I’m drawn to a couple of verses in Colossians this week.
“Therefore, as you received Christ Jesus the Lord, so walk in him, rooted and built up in him and established in the faith, just as you were taught, abounding in thanksgiving” (Col. 2:6-7 ESV).
I want to focus on three different parts of this scripture.
First, “walk in him.” This makes sense. I mean, we should walk in the footsteps of Jesus Christ. In fact, the Bible says, “If we live by the Spirit, let us also keep in step with the Spirit” (Gal. 5:25 ESV). This verse from Galatians falls shortly after the Fruits of the Spirit. In other words, when we “walk in him,” we sacrifice our fleshly desires and make room for the Holy Spirit.
Secondly, we should be “rooted and built up in him.” A couple of weeks ago, I wrote about the importance of our foundations in Christ. Similarly, I want to talk about our roots in Christ.
The prophet Isaiah writes about the year of the Lord’s favor. He writes, “to grant to those who mourn in Zion—to give them a beautiful headdress instead of ashes, the oil of gladness instead of mourning, the garment of praise instead of a faint spirit; that they may be called oaks of righteousness, the planting of the LORD, that he may be glorified” (61:3 ESV).
When we allow our roots to grow in Christ, we become oaks of righteousness. Oak trees are big trees, so they need strong roots. But like the foundation of a beautiful home, we don’t pay attention to the roots of a tree. However, without strong roots, a magnificent tree is impossible. The verse continues to say, “established in the faith.” Every tree needs established roots in order to stand strong.
Allow me to take this concept a step further. When comparing humanity to trees, I can’t help but think of what Jesus teaches. He says, “‘Every branch in me that does not bear fruit he [the Father] takes away, and every branch that does bear fruit he prunes, that it may bear more fruit. Already you are clean because of the word that I have spoken to you. Abide in me, and I in you. As the branch cannot bear fruit by itself, unless it abides in the vine, neither can you, unless you abide in me. I am the vine; you are the branches. Whoever abides in me and I in him, he it is that bears much fruit, for apart from me you can do nothing’” (John 15:2-5 ESV).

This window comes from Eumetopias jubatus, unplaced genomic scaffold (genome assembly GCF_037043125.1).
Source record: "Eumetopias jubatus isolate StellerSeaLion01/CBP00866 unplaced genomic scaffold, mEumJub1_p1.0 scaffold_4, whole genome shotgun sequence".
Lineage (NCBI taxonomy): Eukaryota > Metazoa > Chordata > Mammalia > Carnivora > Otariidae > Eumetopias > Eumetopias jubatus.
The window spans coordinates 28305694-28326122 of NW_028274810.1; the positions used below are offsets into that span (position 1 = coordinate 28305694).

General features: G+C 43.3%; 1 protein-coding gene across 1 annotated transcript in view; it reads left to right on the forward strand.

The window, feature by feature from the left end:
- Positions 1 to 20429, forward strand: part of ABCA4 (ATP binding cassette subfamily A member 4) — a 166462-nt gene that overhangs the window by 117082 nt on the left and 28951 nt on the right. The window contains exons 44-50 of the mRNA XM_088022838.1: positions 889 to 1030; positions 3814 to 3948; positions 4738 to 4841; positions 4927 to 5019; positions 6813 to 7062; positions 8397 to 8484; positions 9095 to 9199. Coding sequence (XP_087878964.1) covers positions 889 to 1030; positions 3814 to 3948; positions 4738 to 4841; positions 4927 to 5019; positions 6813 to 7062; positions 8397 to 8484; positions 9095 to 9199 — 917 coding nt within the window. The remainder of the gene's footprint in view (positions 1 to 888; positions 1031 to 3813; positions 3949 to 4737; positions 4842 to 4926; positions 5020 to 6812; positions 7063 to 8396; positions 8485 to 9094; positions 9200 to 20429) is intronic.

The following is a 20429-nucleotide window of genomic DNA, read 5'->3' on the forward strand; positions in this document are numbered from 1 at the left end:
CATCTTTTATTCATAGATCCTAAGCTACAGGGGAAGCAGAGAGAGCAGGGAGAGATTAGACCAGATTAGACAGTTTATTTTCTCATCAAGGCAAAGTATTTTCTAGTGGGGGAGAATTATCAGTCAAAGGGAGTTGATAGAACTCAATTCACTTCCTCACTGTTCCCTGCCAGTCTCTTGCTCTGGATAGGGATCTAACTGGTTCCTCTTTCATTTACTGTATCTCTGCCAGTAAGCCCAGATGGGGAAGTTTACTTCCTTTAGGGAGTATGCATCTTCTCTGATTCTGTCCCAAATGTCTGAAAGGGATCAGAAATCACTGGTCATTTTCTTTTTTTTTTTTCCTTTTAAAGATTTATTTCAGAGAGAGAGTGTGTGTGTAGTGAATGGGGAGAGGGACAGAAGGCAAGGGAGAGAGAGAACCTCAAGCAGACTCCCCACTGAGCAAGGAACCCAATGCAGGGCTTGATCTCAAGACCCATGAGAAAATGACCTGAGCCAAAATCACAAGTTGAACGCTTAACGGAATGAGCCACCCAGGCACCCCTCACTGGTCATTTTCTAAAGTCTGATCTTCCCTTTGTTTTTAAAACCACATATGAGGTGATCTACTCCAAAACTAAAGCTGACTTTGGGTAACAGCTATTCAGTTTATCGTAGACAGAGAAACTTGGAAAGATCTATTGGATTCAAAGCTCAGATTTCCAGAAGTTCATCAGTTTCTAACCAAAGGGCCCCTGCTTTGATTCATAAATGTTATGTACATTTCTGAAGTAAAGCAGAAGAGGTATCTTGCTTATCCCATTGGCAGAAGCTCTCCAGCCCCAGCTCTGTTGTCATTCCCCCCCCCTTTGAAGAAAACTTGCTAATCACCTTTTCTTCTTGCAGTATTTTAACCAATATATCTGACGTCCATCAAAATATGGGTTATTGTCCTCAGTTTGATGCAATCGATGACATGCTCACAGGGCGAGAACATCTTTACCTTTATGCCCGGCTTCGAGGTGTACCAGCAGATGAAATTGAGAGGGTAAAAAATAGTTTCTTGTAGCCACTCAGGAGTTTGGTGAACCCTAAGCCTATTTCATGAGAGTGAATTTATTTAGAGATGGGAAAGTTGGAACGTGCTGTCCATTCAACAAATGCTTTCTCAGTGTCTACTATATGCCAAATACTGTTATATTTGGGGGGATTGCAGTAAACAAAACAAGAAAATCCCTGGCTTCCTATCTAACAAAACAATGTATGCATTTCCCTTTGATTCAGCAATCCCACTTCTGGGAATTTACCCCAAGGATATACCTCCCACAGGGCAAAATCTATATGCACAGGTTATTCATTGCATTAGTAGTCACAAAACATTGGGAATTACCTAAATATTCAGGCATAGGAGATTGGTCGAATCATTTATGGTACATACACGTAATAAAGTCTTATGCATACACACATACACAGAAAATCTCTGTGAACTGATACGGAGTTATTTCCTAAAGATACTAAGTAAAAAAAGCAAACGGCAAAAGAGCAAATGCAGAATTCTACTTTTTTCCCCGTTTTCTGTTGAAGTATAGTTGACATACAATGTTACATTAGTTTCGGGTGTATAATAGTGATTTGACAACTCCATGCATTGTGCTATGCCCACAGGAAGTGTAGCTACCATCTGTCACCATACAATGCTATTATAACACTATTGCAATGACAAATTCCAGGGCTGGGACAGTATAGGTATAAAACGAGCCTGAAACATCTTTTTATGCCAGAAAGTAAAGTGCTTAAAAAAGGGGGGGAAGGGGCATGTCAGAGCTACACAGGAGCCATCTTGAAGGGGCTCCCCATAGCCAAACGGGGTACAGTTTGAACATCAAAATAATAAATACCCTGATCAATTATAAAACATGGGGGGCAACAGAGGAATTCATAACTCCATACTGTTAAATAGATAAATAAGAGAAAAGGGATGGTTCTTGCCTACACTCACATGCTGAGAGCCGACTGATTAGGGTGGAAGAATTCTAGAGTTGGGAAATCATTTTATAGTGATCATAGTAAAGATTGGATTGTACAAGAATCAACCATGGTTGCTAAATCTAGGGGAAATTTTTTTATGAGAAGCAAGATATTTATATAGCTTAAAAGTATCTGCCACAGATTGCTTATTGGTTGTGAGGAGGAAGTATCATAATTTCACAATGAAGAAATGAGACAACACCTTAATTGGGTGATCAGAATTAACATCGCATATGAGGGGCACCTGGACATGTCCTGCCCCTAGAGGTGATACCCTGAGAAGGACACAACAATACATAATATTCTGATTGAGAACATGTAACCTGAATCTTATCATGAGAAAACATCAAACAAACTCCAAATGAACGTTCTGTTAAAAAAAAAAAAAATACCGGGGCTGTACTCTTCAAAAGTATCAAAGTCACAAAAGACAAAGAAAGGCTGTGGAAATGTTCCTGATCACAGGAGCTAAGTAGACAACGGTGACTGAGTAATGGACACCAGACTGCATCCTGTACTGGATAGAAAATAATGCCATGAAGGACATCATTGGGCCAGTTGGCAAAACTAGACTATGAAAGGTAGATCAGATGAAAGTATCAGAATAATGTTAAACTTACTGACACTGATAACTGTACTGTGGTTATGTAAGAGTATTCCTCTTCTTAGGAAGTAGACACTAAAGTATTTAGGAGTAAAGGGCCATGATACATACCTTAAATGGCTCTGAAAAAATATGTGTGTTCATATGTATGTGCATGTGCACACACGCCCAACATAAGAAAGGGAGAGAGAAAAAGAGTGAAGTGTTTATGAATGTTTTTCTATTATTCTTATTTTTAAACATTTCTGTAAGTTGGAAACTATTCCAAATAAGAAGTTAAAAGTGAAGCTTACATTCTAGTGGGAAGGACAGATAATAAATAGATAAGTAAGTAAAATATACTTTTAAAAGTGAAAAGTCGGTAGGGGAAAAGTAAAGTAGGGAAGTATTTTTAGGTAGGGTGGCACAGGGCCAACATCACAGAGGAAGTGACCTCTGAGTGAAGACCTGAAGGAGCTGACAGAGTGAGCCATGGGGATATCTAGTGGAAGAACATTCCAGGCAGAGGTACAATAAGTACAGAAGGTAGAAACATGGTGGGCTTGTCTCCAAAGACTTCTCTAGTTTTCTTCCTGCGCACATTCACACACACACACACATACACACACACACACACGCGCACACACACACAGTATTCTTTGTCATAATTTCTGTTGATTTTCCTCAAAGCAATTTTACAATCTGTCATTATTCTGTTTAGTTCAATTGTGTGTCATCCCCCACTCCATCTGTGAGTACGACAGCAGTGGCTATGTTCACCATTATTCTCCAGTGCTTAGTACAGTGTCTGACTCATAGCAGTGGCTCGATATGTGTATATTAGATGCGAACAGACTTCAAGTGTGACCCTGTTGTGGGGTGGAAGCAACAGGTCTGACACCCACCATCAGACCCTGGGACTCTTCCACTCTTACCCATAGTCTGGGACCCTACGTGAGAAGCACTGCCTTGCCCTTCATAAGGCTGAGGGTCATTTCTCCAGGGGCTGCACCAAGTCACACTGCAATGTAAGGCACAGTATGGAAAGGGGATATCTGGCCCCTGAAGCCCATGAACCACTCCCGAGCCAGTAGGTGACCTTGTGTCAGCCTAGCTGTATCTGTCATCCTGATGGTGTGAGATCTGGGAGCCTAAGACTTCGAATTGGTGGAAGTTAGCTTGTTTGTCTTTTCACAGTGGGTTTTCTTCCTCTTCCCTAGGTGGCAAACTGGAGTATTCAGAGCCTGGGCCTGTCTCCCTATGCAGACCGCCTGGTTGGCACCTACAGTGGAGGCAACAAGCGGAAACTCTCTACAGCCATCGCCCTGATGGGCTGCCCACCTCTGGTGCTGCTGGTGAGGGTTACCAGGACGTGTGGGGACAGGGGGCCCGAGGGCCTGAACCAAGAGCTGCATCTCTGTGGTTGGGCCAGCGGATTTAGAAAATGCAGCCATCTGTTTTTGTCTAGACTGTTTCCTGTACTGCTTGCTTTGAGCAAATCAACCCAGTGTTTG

Notice the first sentence of what Jesus says. If a branch doesn’t bear fruit, that branch is removed. On the other hand, if a branch does bear fruit, that branch is pruned in order to produce even more fruit. In other words, if you’re being pruned, take it as a blessing. God doesn’t prune a dead “branch” in your life. If He’s pruning your tree, an abundance of fresh fruit is soon to come.
However, Jesus is careful to mention the importance of abiding in Him as you grow. Always make sure you are rooted in Him—yes, Jesus Christ.
The third part of Colossians I want to study is the following: “abounding in thanksgiving.” It sounds like a holiday we celebrate this time of year! But the Bible tells us to always be thankful.
“And let the peace that comes from Christ rule in your hearts. For as members of one body you are called to live in peace. And always be thankful. Let the message about Christ, in all its richness, fill your lives. Teach and counsel each other with all the wisdom he gives. Sing psalms and hymns and spiritual songs to God with thankful hearts” (Col. 3:15-16 NLT).
Thankfulness is like the lid to a container. It’s like the mug to the coffee. The pages of a book. Thankfulness is of the upmost importance when it comes to growing in the Lord. It should be intertwined with everything we do. Everything we say. Our lives should be so full of thankfulness unto God that our roots shake in praise. Our trees should sway in the wind.
I don’t know what your Thanksgiving looks like in 2018. I don’t know what kind of growth you’re experiencing. But thank Him anyway.
Isaiah Pauley is a 2018 graduate of Wahama High School and attends Ohio Christian University. He can be followed at www.isaiahpauley.com, or on Facebook at Isaiah Pauley Page.